The rise of social media has certainly seen expressive feelings of love for one’s football team uttered by a small but passionate section of Asian women.
In my own household during the 90s, my mother and sister were bemused bystanders as they watched their sons and brothers respectively sit on the edge of our sofas, glued to the footballing action developing on our screens.
My sister’s interest in football was restricted to her asking when our teams had won or lost whenever they faced each other – usually attached with a slight chuckle at our most distressing time.
Football became the thorn pricking away at the ladies in the house who would rather have tuned into Asian dramas than twenty-two players running around kicking a football. However in the end, our passion for it faded away any resentment.
Nowadays, there is a beginning of what one can hope to be a more palpable presence of Asian women in football, whether it be through participation, coaching, watching or supporting.
It was the tears of Roberto Baggio missing the crucial spot-kick in the World Cup final in 1994 that was the first memory of football for freelance make-up artist and avid Liverpool FC fan, Safina Kauser.
In a household, which embraced football, typified by her mother explaining the off-side rule to her uncle during an El-Classico match between Barcelona and Real Madrid, Safina finds enjoyment in the beautiful game.
Whilst she admits her friends would prefer ‘to go out and paint the town red’, Safina describes the role football has for her, saying: “My idea of a great night in is football and pizza. As teenagers, they purchased Smash Hits magazines whilst I’d read Football Italia, Match and Shoot. I think they just accept it but I don’t talk football around them.”
How did she respond to seeing the hijab-wearing-Bradford supporter in the stands in January at Valley Parade? “I found it liberating and it made me smile. We live in a multi-cultural society so why should football be any different?” says Safina.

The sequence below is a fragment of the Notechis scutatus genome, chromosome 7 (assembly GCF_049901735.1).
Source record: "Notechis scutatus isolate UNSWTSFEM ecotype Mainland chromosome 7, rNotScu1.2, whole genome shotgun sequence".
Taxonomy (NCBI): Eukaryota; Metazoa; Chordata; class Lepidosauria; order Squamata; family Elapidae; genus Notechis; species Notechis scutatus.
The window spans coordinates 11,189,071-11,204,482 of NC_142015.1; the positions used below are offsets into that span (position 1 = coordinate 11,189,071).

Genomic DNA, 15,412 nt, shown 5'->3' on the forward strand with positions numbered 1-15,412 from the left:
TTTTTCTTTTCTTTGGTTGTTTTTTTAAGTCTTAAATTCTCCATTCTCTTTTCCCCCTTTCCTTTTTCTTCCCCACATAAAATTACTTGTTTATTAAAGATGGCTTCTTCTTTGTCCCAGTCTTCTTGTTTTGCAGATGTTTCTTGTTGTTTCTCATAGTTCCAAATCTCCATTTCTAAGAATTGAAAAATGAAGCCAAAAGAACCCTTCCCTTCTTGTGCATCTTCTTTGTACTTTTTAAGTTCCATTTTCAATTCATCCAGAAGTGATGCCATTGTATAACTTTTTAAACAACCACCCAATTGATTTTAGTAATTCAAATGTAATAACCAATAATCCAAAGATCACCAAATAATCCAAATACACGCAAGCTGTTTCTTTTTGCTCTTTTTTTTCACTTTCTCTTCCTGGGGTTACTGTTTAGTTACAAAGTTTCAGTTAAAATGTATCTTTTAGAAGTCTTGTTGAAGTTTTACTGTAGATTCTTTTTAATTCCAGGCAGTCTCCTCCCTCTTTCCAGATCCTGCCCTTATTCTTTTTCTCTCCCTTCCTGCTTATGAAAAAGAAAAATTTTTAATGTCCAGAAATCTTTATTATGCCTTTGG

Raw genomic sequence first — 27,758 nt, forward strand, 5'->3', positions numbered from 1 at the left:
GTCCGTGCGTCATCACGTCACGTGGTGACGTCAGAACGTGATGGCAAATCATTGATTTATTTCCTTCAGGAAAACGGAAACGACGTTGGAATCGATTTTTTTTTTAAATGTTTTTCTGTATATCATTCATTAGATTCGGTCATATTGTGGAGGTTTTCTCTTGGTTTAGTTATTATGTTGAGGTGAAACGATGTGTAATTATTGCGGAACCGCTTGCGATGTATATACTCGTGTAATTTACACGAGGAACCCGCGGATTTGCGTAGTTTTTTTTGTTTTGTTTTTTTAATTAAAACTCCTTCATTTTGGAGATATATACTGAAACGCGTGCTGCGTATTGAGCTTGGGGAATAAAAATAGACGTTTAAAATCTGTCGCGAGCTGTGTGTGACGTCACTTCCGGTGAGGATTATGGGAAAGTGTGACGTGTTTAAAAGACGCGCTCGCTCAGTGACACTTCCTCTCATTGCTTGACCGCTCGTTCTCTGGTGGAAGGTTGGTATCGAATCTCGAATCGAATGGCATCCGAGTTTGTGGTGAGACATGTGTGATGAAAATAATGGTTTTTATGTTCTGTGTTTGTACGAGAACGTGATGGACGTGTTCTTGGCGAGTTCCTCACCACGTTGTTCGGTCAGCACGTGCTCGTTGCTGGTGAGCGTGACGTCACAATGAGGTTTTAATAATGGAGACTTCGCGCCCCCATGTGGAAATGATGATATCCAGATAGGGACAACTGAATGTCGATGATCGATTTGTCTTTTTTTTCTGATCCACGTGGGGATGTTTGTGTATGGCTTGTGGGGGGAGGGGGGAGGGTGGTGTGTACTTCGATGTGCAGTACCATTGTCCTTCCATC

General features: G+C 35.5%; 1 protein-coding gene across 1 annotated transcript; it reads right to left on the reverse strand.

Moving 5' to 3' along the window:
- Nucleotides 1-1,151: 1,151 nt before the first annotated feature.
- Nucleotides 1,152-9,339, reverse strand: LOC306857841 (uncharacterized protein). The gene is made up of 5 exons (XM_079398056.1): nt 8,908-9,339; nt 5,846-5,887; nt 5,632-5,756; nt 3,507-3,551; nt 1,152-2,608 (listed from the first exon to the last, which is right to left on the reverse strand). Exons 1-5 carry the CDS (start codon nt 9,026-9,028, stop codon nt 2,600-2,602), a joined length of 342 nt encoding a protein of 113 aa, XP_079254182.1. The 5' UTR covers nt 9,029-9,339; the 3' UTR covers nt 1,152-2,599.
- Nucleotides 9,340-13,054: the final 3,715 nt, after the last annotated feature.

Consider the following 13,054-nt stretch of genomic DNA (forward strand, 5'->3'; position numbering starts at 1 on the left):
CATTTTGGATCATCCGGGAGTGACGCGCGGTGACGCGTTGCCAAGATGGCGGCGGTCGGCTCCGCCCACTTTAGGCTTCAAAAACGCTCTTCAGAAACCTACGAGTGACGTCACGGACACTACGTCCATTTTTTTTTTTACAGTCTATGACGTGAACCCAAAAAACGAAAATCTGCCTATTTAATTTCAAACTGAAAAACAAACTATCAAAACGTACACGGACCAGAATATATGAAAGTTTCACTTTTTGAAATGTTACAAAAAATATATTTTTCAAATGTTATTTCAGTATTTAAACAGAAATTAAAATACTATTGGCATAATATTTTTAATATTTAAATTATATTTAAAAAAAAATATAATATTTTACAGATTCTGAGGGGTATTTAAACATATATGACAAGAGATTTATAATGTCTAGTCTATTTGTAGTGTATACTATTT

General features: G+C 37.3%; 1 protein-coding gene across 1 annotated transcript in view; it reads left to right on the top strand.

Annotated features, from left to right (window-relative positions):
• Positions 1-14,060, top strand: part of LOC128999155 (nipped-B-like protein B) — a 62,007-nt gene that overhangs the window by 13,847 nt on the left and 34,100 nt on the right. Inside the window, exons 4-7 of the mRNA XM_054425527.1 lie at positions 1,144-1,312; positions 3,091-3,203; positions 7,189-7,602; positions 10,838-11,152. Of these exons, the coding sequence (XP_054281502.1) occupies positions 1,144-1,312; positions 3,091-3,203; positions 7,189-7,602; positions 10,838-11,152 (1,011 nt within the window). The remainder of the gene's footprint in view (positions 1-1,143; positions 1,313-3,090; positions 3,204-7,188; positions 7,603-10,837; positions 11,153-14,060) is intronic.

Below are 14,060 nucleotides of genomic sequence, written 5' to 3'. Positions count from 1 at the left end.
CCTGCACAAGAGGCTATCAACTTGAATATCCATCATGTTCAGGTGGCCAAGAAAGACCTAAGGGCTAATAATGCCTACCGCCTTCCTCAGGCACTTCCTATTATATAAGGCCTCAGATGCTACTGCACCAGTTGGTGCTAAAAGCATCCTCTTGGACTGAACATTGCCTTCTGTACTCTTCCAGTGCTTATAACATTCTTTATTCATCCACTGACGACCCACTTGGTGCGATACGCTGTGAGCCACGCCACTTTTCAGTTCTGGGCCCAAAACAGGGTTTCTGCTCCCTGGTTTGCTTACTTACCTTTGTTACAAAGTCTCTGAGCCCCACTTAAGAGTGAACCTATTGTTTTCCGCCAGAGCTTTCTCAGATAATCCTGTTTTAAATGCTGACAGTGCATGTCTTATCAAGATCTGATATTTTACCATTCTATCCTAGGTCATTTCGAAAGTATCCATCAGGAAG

Her Twitter account background is filled with club crests from across the world and a brief glimpse into other Asian female fans whose Twitter accounts are decorated with the clubs that they support.
An example would be 19-year-old Sabaa Khalid, currently studying Diagnostic Radiography at Bradford University.
It took the European Championships in 2004 for Sabaa to start to take a interest in football and it manifested itself in subsequent years into support for Liverpool FC. Her Twitter background is her re-creation of a picture of the Anfield club captain Steven Gerrard kissing the club crest.
She describes her experiences of being on Twitter and using it as a vehicle to engage with other fans, saying: “I have had many arguments on Twitter over football, mainly with males who think it’s okay to assume that ‘girls only tweet about football to get attention from boys’ which is totally unfair for the majority who actually do love the game. I love a bit of footy banter though, so I guess it’s good to have rival fans follow me too.”
Sabaa plays down the post-match commentary of the hijabi girl in the stands at Valley Parade, adding: “I honestly didn’t understand the whole drama surrounding it since me and my best friend (who also happens to be a hijabi) went to the Bradford City vs. Arsenal game. I just think people hold stereotypical views on hijabi girls and need to stop being so narrow minded.”
Her thoughts on that have been re-inforced by her own trips to the hallowed arena of Anfield, adding: “It [Anfield] feels like my second home and I feel like we’re part of a big “Liverpool family” as I like to call it.”
The Liverpool FC contingent of supporters is also joined by 19-year-old student Aroosa Munir, who studies BA (Hons) Primary Education with QTS at Leeds Trinity University.
Her love for the game has seen her find a physical embodiment of Liverpool FC on the pitch, like many others, in captain Gerrard. Aroosa admits to being an “obsessed” fan of the England captain.
The passion for football stands out with the words she uses, saying: “It’s a passion that you have throughout your life. It’s amazing going through the highs and lows with your football team, because sometimes there’s no feeling that compares to it.”
Her interest was mentored nicely by her family, who all took an interest in Liverpool. Aroosa’s rising passion briefly concerned her family but that concern dissipated quickly as they all sit around the box, to watch Brendan Rodgers’ continuing re-brand of the identity of the club unfold.
Having admitted to feeling the magical atmosphere of Anfield during games, Aroosa also weighed into the debate of Asian women watching games from the stands, adding: “Why does it matter if you wear a hijab or not? Watching football is a passion, a hobby, a way of life and religion in its own place. It was stupid and meaningless. Just shows you how narrow-minded people still are in this day and age.”